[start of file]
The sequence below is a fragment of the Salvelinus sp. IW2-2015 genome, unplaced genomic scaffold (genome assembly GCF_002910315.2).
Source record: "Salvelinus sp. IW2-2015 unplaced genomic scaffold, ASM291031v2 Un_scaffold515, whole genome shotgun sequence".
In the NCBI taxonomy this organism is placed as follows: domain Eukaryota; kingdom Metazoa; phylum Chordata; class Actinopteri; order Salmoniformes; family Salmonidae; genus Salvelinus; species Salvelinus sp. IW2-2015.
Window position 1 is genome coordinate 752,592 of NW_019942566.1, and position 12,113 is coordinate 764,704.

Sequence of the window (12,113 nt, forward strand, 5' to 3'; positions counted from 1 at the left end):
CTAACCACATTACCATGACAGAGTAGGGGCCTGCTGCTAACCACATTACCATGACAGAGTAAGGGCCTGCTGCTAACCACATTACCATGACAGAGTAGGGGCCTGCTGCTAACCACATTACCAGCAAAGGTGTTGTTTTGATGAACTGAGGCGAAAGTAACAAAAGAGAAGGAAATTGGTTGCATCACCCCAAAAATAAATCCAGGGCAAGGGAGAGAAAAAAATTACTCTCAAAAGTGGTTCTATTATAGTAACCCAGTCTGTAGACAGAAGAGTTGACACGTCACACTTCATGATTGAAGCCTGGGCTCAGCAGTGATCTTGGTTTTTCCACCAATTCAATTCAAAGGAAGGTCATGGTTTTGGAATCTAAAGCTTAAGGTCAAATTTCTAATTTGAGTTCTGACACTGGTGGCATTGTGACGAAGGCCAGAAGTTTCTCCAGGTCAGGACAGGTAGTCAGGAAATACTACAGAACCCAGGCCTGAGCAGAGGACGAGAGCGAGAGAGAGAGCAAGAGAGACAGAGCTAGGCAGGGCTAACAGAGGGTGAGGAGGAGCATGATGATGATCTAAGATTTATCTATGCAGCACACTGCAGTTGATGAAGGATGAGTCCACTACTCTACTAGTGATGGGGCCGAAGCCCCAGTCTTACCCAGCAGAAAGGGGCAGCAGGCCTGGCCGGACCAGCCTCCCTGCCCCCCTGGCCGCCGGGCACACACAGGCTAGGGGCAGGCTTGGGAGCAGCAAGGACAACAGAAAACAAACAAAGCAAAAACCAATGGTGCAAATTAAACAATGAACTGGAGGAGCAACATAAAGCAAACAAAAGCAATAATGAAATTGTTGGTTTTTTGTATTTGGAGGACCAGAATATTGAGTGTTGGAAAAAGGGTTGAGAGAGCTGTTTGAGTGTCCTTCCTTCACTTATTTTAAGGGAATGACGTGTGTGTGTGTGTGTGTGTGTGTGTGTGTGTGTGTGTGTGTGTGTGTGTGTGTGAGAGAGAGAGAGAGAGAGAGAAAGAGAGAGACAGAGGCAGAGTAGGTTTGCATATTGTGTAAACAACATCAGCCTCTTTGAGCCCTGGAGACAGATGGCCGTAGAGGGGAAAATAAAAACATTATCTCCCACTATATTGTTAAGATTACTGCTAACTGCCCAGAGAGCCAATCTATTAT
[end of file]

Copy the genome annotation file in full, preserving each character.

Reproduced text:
The sequence below is a fragment of the Salvelinus sp. IW2-2015 genome, unplaced genomic scaffold (genome assembly GCF_002910315.2).
Source record: "Salvelinus sp. IW2-2015 unplaced genomic scaffold, ASM291031v2 Un_scaffold515, whole genome shotgun sequence".
In the NCBI taxonomy this organism is placed as follows: domain Eukaryota; kingdom Metazoa; phylum Chordata; class Actinopteri; order Salmoniformes; family Salmonidae; genus Salvelinus; species Salvelinus sp. IW2-2015.
Window position 1 is genome coordinate 752,592 of NW_019942566.1, and position 12,113 is coordinate 764,704.

Sequence of the window (12,113 nt, forward strand, 5' to 3'; positions counted from 1 at the left end):
CTAACCACATTACCATGACAGAGTAGGGGCCTGCTGCTAACCACATTACCATGACAGAGTAAGGGCCTGCTGCTAACCACATTACCATGACAGAGTAGGGGCCTGCTGCTAACCACATTACCAGCAAAGGTGTTGTTTTGATGAACTGAGGCGAAAGTAACAAAAGAGAAGGAAATTGGTTGCATCACCCCAAAAATAAATCCAGGGCAAGGGAGAGAAAAAAATTACTCTCAAAAGTGGTTCTATTATAGTAACCCAGTCTGTAGACAGAAGAGTTGACACGTCACACTTCATGATTGAAGCCTGGGCTCAGCAGTGATCTTGGTTTTTCCACCAATTCAATTCAAAGGAAGGTCATGGTTTTGGAATCTAAAGCTTAAGGTCAAATTTCTAATTTGAGTTCTGACACTGGTGGCATTGTGACGAAGGCCAGAAGTTTCTCCAGGTCAGGACAGGTAGTCAGGAAATACTACAGAACCCAGGCCTGAGCAGAGGACGAGAGCGAGAGAGAGAGCAAGAGAGACAGAGCTAGGCAGGGCTAACAGAGGGTGAGGAGGAGCATGATGATGATCTAAGATTTATCTATGCAGCACACTGCAGTTGATGAAGGATGAGTCCACTACTCTACTAGTGATGGGGCCGAAGCCCCAGTCTTACCCAGCAGAAAGGGGCAGCAGGCCTGGCCGGACCAGCCTCCCTGCCCCCCTGGCCGCCGGGCACACACAGGCTAGGGGCAGGCTTGGGAGCAGCAAGGACAACAGAAAACAAACAAAGCAAAAACCAATGGTGCAAATTAAACAATGAACTGGAGGAGCAACATAAAGCAAACAAAAGCAATAATGAAATTGTTGGTTTTTTGTATTTGGAGGACCAGAATATTGAGTGTTGGAAAAAGGGTTGAGAGAGCTGTTTGAGTGTCCTTCCTTCACTTATTTTAAGGGAATGACGTGTGTGTGTGTGTGTGTGTGTGTGTGTGTGTGTGTGTGTGTGTGTGTGTGTGTGAGAGAGAGAGAGAGAGAGAGAAAGAGAGAGACAGAGGCAGAGTAGGTTTGCATATTGTGTAAACAACATCAGCCTCTTTGAGCCCTGGAGACAGATGGCCGTAGAGGGGAAAATAAAAACATTATCTCCCACTATATTGTTAAGATTACTGCTAACTGCCCAGAGAGCCAATCTATTAT